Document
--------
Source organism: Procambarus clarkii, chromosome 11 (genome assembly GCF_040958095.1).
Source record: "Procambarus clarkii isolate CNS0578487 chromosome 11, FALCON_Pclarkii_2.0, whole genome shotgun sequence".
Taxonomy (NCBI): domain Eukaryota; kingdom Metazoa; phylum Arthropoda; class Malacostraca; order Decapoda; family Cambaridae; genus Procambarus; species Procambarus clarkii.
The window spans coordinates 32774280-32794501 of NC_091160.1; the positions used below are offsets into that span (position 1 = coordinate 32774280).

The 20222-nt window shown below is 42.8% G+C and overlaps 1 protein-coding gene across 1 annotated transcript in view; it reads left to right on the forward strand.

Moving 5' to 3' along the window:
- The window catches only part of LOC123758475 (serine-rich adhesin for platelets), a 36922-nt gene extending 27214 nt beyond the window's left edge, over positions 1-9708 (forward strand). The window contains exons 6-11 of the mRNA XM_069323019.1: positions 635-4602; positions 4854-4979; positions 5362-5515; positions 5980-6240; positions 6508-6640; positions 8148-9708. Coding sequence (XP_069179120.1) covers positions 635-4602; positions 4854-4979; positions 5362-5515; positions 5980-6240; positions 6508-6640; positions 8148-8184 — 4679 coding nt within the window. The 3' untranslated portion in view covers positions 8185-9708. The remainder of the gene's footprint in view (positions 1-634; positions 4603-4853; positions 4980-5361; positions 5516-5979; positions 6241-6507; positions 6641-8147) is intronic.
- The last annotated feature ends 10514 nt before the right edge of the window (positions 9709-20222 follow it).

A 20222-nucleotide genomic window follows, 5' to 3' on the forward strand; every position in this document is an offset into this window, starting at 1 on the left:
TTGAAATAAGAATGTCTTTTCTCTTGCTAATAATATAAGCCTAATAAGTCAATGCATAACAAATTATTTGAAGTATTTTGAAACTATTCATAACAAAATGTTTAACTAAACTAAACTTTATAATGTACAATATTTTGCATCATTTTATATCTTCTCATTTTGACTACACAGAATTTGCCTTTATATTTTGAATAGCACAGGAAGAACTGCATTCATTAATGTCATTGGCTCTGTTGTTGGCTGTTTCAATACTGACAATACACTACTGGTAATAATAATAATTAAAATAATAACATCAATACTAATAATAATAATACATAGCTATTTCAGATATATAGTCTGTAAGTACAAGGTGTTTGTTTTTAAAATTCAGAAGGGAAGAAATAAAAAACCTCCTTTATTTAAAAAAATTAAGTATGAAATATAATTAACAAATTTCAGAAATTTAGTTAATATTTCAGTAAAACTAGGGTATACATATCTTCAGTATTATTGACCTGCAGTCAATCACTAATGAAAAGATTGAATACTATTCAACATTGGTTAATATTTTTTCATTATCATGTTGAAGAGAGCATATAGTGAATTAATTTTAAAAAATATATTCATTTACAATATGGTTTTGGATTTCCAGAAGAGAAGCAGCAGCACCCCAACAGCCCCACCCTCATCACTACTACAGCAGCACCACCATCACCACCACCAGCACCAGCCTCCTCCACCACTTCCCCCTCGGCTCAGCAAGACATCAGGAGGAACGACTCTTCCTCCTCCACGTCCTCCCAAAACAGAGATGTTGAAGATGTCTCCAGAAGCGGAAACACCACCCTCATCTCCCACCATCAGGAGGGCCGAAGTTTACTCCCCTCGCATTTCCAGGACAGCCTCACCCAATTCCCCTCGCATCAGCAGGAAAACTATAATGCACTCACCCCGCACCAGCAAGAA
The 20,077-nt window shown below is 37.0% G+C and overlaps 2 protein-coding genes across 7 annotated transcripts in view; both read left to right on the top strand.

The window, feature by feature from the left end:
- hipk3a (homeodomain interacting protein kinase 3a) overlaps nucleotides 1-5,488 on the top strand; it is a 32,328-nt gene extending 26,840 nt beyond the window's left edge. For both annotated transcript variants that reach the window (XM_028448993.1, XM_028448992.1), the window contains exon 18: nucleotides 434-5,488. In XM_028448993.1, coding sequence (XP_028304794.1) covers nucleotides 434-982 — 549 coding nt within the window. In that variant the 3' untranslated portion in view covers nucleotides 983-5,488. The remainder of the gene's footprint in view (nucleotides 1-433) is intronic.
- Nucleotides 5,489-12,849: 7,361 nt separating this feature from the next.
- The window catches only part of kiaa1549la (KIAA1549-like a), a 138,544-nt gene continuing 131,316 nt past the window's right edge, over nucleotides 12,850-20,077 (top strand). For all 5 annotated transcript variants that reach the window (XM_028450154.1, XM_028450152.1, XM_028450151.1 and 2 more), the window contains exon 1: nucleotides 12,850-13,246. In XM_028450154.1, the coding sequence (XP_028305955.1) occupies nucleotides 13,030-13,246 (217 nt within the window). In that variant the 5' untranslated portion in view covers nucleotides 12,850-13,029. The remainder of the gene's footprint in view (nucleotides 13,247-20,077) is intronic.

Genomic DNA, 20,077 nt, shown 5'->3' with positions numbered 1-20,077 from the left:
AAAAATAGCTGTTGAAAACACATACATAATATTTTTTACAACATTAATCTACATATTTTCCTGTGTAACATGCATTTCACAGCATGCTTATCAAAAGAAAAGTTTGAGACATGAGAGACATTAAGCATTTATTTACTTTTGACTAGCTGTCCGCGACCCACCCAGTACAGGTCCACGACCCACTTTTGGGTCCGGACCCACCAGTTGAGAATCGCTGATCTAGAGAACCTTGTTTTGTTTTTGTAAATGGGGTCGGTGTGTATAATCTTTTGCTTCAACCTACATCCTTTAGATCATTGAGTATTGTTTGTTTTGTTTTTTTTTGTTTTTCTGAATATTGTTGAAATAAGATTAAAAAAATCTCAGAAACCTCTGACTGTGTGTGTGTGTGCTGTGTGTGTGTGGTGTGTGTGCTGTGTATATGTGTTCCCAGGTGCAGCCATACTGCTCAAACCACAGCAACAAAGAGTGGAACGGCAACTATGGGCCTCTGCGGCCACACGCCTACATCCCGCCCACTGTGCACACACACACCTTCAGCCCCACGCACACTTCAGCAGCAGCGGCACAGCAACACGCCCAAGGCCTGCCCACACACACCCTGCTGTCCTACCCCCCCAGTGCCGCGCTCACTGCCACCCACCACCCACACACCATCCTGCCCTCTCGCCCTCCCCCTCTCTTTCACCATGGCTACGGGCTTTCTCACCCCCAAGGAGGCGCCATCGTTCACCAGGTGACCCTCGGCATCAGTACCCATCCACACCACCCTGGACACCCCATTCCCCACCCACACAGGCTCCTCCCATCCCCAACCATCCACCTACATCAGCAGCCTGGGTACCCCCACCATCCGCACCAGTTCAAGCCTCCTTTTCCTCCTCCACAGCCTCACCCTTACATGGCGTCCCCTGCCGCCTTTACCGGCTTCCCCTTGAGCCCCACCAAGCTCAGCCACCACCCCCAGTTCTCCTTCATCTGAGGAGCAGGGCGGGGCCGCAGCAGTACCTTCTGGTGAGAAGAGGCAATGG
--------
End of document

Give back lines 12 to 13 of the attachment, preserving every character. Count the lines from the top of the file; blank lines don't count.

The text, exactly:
The window, feature by feature from the left end:
- hipk3a (homeodomain interacting protein kinase 3a) overlaps nucleotides 1-5,488 on the top strand; it is a 32,328-nt gene extending 26,840 nt beyond the window's left edge. For both annotated transcript variants that reach the window (XM_028448993.1, XM_028448992.1), the window contains exon 18: nucleotides 434-5,488. In XM_028448993.1, coding sequence (XP_028304794.1) covers nucleotides 434-982 — 549 coding nt within the window. In that variant the 3' untranslated portion in view covers nucleotides 983-5,488. The remainder of the gene's footprint in view (nucleotides 1-433) is intronic.